The largest criminal penalty imposed for environmental offences in South Africa to date was recently handed down by a South African court. The conviction is also a marked shift away from administrative penalties that the Department of Environmental Affairs usually imposes for breaches of environmental legislation.
On 17 October 2012 the Ermelo Regional Court in Mpumalanga (the court) convicted Golfview Mining (Pty) Ltd (Golfview) of various contraventions of the National Environmental Management Act, No. 107 of 1998 and the National Water Act, No. 36 of 1998 and imposed a fine of ZAR 4 million.
Golfview's offences included:
- illegally mining in a wetland;
- the diversion of water resources;
- inadequate pollution control; and
- the unauthorised transformation of three hectares of indigenous vegetation.
The conviction and sentence was imposed as part of a plea agreement in terms of which Golfview is required to pay ZAR 1 million each to the Mpumulanga Department of Economic Development; the Department of Environmental Affairs and Tourism; the Mpumalanga Tourism and Parks Agency; and the Water Research Council.
An additional ZAR 1 million penalty has been conditionally suspended for five years. The court also imposed an order that forces Golfview to rehabilitate the wetland according to an approved rehabilitation report. The potential cost of the rehabilitation has been estimated at between ZAR 50 and ZAR 100 million.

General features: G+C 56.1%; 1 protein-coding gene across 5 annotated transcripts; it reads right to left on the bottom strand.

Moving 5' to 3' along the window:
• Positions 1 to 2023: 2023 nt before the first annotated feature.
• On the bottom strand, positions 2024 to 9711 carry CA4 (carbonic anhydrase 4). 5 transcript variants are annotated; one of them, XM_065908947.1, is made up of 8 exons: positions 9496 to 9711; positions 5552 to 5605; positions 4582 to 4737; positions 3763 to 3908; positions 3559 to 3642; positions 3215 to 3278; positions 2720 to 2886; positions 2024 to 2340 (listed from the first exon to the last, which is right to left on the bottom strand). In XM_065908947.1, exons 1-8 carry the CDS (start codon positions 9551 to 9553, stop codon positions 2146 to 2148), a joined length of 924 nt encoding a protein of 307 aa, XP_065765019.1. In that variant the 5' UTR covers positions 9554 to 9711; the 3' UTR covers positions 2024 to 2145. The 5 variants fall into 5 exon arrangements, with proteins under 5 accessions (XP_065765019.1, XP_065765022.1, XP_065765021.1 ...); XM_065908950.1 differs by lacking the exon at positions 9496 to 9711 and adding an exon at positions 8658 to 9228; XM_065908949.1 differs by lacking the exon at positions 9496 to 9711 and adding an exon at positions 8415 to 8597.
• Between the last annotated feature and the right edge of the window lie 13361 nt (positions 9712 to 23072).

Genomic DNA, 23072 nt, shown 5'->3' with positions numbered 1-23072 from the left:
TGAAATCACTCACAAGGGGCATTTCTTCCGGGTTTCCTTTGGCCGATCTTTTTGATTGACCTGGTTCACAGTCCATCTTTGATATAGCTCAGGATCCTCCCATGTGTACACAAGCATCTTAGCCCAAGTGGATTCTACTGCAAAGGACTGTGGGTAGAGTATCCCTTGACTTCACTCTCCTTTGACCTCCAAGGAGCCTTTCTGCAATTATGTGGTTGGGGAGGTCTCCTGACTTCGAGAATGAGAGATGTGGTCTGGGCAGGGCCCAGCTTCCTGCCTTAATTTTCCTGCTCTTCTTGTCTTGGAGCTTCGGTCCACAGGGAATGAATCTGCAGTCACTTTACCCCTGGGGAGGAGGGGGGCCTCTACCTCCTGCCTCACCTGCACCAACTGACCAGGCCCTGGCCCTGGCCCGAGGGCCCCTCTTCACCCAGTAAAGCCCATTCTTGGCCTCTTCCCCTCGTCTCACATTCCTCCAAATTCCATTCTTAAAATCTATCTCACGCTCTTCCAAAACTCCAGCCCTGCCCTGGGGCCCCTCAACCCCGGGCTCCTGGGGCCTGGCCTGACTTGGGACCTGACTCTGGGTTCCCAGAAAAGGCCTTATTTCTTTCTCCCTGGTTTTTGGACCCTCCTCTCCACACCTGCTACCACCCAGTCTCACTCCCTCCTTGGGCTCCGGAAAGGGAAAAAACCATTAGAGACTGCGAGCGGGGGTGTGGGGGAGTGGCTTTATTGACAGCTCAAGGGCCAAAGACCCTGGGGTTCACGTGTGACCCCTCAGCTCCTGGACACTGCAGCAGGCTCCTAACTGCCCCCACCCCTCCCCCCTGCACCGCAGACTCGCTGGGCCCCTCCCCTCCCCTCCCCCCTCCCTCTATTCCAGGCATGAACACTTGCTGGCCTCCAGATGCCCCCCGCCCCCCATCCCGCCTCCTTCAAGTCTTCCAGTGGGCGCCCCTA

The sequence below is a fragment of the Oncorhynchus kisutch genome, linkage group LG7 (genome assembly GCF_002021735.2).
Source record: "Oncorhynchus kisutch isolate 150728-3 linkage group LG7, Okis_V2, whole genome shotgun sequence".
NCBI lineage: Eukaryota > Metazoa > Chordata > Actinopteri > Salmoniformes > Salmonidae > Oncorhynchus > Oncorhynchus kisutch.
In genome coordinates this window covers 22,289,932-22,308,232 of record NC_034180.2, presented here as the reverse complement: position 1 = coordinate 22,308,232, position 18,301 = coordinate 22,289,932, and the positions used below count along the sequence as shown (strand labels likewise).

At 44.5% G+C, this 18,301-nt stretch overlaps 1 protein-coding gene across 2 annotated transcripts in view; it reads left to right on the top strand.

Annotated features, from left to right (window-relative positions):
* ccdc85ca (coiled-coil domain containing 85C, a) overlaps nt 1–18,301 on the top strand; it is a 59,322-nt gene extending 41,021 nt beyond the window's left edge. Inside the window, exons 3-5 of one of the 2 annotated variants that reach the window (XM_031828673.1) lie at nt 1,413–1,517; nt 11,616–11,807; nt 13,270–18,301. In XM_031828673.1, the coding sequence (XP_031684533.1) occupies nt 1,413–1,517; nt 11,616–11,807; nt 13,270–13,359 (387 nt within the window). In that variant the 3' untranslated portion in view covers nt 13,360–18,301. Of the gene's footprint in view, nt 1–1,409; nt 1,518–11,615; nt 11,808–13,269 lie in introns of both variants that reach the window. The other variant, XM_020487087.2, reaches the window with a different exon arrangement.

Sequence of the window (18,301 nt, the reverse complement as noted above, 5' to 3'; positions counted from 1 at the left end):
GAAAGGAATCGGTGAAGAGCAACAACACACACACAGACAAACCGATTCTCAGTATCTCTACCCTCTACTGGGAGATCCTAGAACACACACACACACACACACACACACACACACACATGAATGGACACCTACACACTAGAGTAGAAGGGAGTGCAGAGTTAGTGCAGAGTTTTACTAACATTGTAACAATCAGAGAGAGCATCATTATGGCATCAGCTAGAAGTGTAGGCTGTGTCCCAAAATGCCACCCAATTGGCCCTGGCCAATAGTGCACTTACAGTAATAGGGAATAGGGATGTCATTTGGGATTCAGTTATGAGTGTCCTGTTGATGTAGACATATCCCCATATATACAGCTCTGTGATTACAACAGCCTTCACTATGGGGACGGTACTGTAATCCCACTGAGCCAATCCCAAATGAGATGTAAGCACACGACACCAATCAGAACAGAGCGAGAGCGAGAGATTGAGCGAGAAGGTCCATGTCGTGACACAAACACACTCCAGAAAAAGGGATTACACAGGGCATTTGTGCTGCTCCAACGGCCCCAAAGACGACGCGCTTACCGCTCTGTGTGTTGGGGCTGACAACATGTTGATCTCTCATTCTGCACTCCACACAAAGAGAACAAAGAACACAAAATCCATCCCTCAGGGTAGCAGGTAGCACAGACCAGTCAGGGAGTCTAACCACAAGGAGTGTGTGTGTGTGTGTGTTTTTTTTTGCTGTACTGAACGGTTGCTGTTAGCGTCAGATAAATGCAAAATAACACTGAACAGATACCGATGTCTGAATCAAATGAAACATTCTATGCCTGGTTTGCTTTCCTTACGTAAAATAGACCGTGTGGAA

The conviction follows the conviction and sentencing of Anker Coal and Mineral Holdings (Pty) Ltd (Anker Coal) and its director Albrecht Frick in April this year for similar infringements of environmental legislation and the Mineral and Petroleum Development Resources Act, No. 28 of 2002.
The conviction of Anker Coal was the first time that a mining company has been held criminally liable for the contravention of environmental legislation. It was also the first time that provisions of environmental legislation were invoked to hold a director of a mining company criminally liable.
The Golfview conviction is significant not only because of the large fine imposed by the court, but also because it demonstrates that non-governmental authorities and other private persons are prepared to institute criminal proceedings where the environmental authorities are slow or reluctant to do so, and that the prosecuting authority is pursuing prosecutions of companies and directors.
With the risk of substantial criminal penalties and fines (of up to ZAR 10 000 000 and ten years imprisonment) that may be imposed under various environmental legislation ― and clear evidence that the prosecuting authority is pursuing prosecutions of both companies and directors ― the need for expert advice on environmental law aspects becomes even more important.
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